It’s the early 1980s—the country is in a deep recession, and life after college is harder than ever. In the cafés on College Hill, the wised-up kids are inhaling Derrida and listening to Talking Heads. But Madeleine Hanna, dutiful English major, is writing her senior thesis on Jane Austen and George Eliot, purveyors of the marriage plot that lies at the heart of the greatest English novels.
As Madeleine tries to understand why “it became laughable to read writers like Cheever and Updike, who wrote about the suburbia Madeleine and most of her friends had grown up in, in favor of reading the Marquis de Sade, who wrote about deflowering virgins in 18th-century France,” real life, in the form of two very different guys, intervenes.
Leonard Bankhead—charismatic loner, college Darwinist, and lost Portland boy—suddenly turns up in a semiotics seminar, and soon Madeleine finds herself in a highly charged erotic and intellectual relationship with him. At the same time, her old “friend” Mitchell Grammaticus—who’s been reading Christian mysticism and generally acting strange—resurfaces, obsessed with the idea that Madeleine is destined to be his mate.
Over the next year, as the members of the triangle in this amazing, spellbinding novel graduate from college and enter the real world, events force them to reevaluate everything they learned in school. Leonard and Madeleine move to a biology Laboratory on Cape Cod, but can’t escape the secret responsible for Leonard’s seemingly inexhaustible energy and plunging moods. And Mitchell, traveling around the world to get Madeleine out of his mind, finds himself face-to-face with ultimate questions about the meaning of life, the existence of God, and the true nature of love.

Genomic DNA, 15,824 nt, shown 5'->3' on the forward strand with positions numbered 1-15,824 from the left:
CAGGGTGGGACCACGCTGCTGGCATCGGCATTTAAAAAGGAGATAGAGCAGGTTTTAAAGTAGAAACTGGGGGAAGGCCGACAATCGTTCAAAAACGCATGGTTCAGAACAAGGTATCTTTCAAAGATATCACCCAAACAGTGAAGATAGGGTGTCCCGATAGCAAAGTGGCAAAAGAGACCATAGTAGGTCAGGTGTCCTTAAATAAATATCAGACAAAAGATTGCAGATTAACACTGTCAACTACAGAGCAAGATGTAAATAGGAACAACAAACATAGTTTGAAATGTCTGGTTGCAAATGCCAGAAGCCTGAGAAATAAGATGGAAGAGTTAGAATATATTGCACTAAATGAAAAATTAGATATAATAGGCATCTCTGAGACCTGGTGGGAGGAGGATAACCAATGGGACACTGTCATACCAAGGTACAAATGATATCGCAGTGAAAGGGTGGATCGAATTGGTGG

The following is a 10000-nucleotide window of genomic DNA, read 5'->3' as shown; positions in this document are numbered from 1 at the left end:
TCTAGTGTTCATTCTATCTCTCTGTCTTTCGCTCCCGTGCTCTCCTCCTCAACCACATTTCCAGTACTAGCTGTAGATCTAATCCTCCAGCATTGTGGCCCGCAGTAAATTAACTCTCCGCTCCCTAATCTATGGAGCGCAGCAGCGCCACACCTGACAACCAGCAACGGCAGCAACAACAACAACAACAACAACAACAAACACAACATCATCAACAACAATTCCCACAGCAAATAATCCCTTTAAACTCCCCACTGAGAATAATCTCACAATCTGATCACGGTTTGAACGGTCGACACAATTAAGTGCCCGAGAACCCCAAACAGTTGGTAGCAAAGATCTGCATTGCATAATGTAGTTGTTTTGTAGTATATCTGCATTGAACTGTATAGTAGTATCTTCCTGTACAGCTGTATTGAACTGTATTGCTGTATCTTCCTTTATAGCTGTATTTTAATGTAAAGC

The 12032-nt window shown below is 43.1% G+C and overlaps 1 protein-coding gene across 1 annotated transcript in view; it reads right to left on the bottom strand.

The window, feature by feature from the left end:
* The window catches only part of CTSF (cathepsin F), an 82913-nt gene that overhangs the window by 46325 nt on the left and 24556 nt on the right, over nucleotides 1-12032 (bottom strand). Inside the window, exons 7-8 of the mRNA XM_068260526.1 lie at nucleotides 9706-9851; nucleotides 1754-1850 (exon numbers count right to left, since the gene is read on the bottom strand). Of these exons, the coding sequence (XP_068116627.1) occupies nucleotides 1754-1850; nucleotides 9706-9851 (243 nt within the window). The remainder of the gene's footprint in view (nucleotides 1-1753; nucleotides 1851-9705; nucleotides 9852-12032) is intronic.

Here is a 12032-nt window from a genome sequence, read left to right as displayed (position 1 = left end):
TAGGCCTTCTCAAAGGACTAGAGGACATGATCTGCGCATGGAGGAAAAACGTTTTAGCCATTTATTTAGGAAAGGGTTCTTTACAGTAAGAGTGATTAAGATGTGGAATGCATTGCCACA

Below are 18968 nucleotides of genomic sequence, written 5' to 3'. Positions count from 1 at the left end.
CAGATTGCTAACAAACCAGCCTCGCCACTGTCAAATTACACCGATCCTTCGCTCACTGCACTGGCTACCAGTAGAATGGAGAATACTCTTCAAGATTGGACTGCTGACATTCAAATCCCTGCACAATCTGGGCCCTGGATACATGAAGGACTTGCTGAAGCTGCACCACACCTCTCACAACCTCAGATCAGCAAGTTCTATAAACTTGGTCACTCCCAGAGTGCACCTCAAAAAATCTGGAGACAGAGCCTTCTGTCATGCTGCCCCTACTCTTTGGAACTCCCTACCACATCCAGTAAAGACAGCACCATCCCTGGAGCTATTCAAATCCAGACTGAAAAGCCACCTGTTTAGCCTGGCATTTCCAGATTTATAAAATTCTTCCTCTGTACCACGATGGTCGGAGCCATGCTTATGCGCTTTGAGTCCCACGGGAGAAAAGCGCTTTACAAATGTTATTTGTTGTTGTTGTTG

Are the great love stories of the 19th century dead? Or can there be a new story, written for today and alive to the realities of feminism, sexual freedom, prenups, and divorce? With devastating wit and an abiding understanding of and affection for his characters, Jeffrey Eugenides revives the motivating energies of the Novel, while creating a story so contemporary and fresh that it reads like the intimate journal of our own lives.
©2011 Jeffrey Eugenides (P)2011 Macmillan Audio
“There are serious pleasures here for people who love to read.” (Leah Greenblatt, Entertainment Weekly)
“Wry, engaging and beautifully constructed.” (William Deresiewicz, The New York Times Book Review)
“[The Marriage Plot] is sly, fun entertainment, a confection for English majors and book lovers . . . Mr. Eugenides brings the period into bright detail—the brands of beer, the music, the affectations—and his send-ups of the pretensions of chic undergraduate subcultures are hilarious and charmingly rendered . . . [His] most mature and accomplished book so far” (Sam Sacks, Wall Street Journal)
Excellent character development, excellent portrayal of mental health issues.
Mangos for Maria?
All around satisfying read.
I'm not at all sure who would enjoy this book. Boring and pedantic must appeal to someone.
No, I am an optimist.
The narrator was perfect for this book. Flat and dull.
I haven't even finished this book, but I stayed up most of last night listening I was so engaged. I only forced myself to turn it off to insure I could function today. Cannot wait until later so I can continue listening.
The story was interesting but don't enjoy hearing a reader perform both male and female parts.
Enjoy being able to do things while listening to a good book
I guess I'm a baby...I just love to be read to.
The story sort of fizzles towards the end. I sort of felt like...was that the end? Is there more, hmmm...I guess that was a good book.
Another Audible Addict
Jeffrey Eugenides outdid himself. This is one of those books that you can loose yourself in.
The charactures were believable and I could relate and sympathize with them all.
I hope there are more of his works coming to Audible soon, I will purchase all of them.
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